Around this time every year, after I've eaten my first few ears of sweet corn right off the cob, I start to crave Ina Garten's Fresh Corn Salad. Like all of Ina's famous recipes, this one is elegant in its simplicity: just corn, red onion, and basil in a cider vinaigrette. And though it might not seem earth-shattering, the theory behind it—that good-quality ingredients require very little fuss in the kitchen—helped lay the groundwork for my homespun cooking education.
This week, I give you the pizza-fied version of my favorite summer salad, with feta instead of cider vinegar and basil–garlic scape pesto. You'll probably need to go to the farmers' market to find garlic scapes anyway, so why not buy all the ingredients while you're there? Trust me: Locally grown, in-season corn and uncured red onions will make a huge difference. (Bonus points if you can find fresh-made feta cheese! Mine came from Hidden Hills Dairy, up in Everett, PA.)
Fresh Corn Pizza (with basil–garlic scape pesto, red onion, and feta)
Makes one 12-inch pizza
- 1/2 cup (packed) fresh basil leaves, plus a handful for garnish
- 1/4 cup finely chopped garlic scapes (from 3 scapes)
- 3 tablespoons extra-virgin olive oil
- Flaked sea salt and freshly ground black pepper
- 1 (14- to 16-ounce) ball Basic Pizza Dough (or pre-made dough)
- 1 cup fresh sweet corn kernels (from 1 large ear)
- 2 tablespoons minced red onion
- 1 cup (1/4 cup) crumbled feta cheese
Place your pizza stone (if using) on an oven rack about 8 inches from the broiler. If you plan to cook your pizza on a baking sheet, place a rack in the middle of the oven (you do not need to preheat the baking sheet). Preheat the oven to 500°F and let it heat up for at least 30 minutes while you make the dough and/or prepare the toppings.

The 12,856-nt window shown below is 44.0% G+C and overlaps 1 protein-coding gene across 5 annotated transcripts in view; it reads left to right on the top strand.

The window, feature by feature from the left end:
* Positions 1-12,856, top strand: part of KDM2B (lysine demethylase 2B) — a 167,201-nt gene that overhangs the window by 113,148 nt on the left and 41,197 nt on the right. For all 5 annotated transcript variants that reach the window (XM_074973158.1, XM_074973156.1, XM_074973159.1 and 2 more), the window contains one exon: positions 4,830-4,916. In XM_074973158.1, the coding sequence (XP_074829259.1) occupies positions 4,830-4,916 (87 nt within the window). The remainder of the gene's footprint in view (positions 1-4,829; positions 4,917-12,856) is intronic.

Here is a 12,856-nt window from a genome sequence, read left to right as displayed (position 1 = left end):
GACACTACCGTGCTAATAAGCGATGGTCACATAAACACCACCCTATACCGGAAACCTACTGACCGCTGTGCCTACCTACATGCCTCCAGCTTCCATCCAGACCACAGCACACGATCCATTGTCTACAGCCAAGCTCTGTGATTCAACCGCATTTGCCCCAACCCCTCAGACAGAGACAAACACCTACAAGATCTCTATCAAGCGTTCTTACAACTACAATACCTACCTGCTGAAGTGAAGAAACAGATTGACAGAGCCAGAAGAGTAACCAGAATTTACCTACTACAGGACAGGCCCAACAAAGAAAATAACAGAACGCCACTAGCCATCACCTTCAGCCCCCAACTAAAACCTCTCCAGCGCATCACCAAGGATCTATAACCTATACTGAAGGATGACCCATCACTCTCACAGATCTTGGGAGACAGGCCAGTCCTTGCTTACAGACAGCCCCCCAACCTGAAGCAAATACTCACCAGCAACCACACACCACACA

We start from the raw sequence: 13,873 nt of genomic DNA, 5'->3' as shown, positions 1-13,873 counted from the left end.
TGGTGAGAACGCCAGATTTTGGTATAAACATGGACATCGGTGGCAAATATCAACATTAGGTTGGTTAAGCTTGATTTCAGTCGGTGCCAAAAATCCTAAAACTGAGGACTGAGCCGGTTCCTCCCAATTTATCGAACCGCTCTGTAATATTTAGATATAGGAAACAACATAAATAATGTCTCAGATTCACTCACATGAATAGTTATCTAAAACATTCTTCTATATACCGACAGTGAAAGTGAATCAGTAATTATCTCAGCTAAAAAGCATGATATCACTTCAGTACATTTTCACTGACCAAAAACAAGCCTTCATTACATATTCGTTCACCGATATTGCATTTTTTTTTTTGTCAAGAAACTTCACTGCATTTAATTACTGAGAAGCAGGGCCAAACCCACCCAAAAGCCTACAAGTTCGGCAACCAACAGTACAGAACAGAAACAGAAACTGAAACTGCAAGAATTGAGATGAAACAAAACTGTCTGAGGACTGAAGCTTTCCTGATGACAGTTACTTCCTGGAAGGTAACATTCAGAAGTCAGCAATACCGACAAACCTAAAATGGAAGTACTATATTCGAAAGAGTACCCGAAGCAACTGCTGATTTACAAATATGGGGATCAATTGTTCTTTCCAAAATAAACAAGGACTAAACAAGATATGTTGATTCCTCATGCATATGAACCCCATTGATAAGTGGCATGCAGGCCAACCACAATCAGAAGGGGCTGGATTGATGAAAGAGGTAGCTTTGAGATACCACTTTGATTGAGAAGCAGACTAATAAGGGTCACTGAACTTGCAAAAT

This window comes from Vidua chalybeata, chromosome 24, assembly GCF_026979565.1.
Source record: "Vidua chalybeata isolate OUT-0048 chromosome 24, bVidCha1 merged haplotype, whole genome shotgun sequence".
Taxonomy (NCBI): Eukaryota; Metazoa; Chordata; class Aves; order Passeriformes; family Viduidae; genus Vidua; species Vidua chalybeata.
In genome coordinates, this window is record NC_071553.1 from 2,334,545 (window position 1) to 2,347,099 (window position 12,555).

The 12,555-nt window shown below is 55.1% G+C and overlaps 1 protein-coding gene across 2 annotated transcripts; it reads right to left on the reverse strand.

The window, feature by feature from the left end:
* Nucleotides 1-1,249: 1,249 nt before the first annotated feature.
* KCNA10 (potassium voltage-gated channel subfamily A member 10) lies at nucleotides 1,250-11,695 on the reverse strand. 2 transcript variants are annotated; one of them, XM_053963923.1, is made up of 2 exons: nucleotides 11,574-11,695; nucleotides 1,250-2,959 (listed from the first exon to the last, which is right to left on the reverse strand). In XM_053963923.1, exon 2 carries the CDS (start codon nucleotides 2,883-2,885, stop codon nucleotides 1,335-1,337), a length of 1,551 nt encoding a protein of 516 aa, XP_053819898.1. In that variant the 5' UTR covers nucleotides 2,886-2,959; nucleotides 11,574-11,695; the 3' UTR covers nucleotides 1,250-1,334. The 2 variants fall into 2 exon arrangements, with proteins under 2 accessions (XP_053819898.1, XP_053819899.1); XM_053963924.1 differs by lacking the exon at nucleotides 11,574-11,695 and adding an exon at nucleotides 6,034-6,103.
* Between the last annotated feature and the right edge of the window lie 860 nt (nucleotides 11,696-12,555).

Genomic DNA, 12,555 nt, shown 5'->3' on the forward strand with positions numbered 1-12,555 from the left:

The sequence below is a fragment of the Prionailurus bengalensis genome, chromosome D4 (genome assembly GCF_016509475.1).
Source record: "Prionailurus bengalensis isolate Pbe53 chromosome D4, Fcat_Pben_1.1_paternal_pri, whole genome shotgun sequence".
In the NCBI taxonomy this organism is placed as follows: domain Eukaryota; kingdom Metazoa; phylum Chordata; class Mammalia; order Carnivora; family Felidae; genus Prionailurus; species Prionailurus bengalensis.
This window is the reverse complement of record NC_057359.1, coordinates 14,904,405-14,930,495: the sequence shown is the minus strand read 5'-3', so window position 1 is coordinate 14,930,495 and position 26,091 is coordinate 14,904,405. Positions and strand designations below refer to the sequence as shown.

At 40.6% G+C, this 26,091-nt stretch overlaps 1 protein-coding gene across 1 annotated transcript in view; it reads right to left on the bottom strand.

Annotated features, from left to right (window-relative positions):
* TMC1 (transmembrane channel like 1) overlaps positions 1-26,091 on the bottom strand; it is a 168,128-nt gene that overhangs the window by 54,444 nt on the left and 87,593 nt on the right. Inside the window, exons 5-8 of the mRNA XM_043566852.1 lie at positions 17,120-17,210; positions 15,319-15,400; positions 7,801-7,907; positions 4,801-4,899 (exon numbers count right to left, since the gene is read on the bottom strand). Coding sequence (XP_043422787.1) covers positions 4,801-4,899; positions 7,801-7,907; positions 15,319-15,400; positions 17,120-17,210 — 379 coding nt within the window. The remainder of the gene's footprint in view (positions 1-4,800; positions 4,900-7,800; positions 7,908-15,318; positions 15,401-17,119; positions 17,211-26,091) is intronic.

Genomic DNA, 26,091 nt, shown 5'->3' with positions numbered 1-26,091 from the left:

To prep the toppings: In the bowl of a food processor (or with a mortar and pestle), combine the 1/2 cup of basil, garlic scapes, olive oil, and a big pinch of salt. Process until the mixture forms a smooth paste, and stream in more oil as needed to reach your desired texture. Taste the pesto and add a few grinds of black pepper and more salt if needed. Set aside.
To stretch/roll out the dough: Dust the ball of dough with flour and place it on a well-floured work surface. Using your hands or a rolling pin, gently stretch or roll the dough into a 12-inch disk.
If you’re using a pizza stone: Dust a pizza peel or the back of a baking sheet generously with flour or cornmeal. Place the dough disk on the prepared peel.
If you're using a baking sheet: Spray the baking sheet with cooking spray. Place the dough disk on the prepared baking sheet.
To top the pizza: Spoon the pesto onto the dough and use a pastry brush to spread it evenly, leaving a 1/2-inch border of dough all around. Scatter on the corn and onion, and sprinkle the feta over all.
To bake the pizza: If you're using a pizza stone, 10 minutes before you are ready to cook the pizza, increase the oven heat to broil. Slide the pizza from the peel (or inverted baking sheet) to the hot stone using quick shimmying movements. Broil the pizza for 5 to 7 minutes until the crust is golden and the cheese just begins to brown. Using the peel or inverted baking sheet, transfer the cooked pizza to a cutting board. If you are making more than one pizza, allow the pizza stone to reheat under the broiler for 5 minutes before you cook the next one.
If you're using a baking sheet, do not increase the oven to broil. Place the baking sheet on the rack in the middle of the oven and bake at 500°F for about 10 minutes, until the crust is golden and the cheese just begins to brown.
Let the pizza rest for 5 minutes, then tear the remaining basil leaves and scatter them on top. Slice and serve.